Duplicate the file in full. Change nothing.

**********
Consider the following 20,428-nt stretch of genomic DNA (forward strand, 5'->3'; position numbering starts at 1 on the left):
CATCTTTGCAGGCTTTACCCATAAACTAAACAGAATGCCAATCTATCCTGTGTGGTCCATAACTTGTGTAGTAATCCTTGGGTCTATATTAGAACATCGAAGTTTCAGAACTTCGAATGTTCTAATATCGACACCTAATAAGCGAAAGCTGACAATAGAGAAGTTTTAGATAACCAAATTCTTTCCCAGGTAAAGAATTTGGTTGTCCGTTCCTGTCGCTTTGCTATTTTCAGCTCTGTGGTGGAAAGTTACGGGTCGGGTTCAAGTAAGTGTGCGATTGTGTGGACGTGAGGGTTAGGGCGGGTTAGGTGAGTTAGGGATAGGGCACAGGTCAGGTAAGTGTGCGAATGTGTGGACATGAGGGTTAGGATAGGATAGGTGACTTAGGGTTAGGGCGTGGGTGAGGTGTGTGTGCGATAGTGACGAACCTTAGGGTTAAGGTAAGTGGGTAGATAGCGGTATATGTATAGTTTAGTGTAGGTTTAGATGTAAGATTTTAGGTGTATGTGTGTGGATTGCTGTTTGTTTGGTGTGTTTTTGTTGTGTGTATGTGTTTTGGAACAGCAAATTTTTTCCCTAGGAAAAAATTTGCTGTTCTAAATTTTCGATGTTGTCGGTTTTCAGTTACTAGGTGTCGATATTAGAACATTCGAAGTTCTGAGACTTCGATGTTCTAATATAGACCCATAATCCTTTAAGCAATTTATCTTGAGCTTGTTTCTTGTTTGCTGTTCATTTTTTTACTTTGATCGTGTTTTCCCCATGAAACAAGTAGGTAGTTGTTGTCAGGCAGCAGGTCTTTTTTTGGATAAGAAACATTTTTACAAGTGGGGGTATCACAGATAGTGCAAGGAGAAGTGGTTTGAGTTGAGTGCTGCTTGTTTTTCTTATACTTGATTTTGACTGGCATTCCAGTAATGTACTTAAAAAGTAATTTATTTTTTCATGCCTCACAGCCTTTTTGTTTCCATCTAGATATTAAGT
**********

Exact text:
Consider the following 20,428-nt stretch of genomic DNA (forward strand, 5'->3'; position numbering starts at 1 on the left):
CATCTTTGCAGGCTTTACCCATAAACTAAACAGAATGCCAATCTATCCTGTGTGGTCCATAACTTGTGTAGTAATCCTTGGGTCTATATTAGAACATCGAAGTTTCAGAACTTCGAATGTTCTAATATCGACACCTAATAAGCGAAAGCTGACAATAGAGAAGTTTTAGATAACCAAATTCTTTCCCAGGTAAAGAATTTGGTTGTCCGTTCCTGTCGCTTTGCTATTTTCAGCTCTGTGGTGGAAAGTTACGGGTCGGGTTCAAGTAAGTGTGCGATTGTGTGGACGTGAGGGTTAGGGCGGGTTAGGTGAGTTAGGGATAGGGCACAGGTCAGGTAAGTGTGCGAATGTGTGGACATGAGGGTTAGGATAGGATAGGTGACTTAGGGTTAGGGCGTGGGTGAGGTGTGTGTGCGATAGTGACGAACCTTAGGGTTAAGGTAAGTGGGTAGATAGCGGTATATGTATAGTTTAGTGTAGGTTTAGATGTAAGATTTTAGGTGTATGTGTGTGGATTGCTGTTTGTTTGGTGTGTTTTTGTTGTGTGTATGTGTTTTGGAACAGCAAATTTTTTCCCTAGGAAAAAATTTGCTGTTCTAAATTTTCGATGTTGTCGGTTTTCAGTTACTAGGTGTCGATATTAGAACATTCGAAGTTCTGAGACTTCGATGTTCTAATATAGACCCATAATCCTTTAAGCAATTTATCTTGAGCTTGTTTCTTGTTTGCTGTTCATTTTTTTACTTTGATCGTGTTTTCCCCATGAAACAAGTAGGTAGTTGTTGTCAGGCAGCAGGTCTTTTTTTGGATAAGAAACATTTTTACAAGTGGGGGTATCACAGATAGTGCAAGGAGAAGTGGTTTGAGTTGAGTGCTGCTTGTTTTTCTTATACTTGATTTTGACTGGCATTCCAGTAATGTACTTAAAAAGTAATTTATTTTTTCATGCCTCACAGCCTTTTTGTTTCCATCTAGATATTAAGT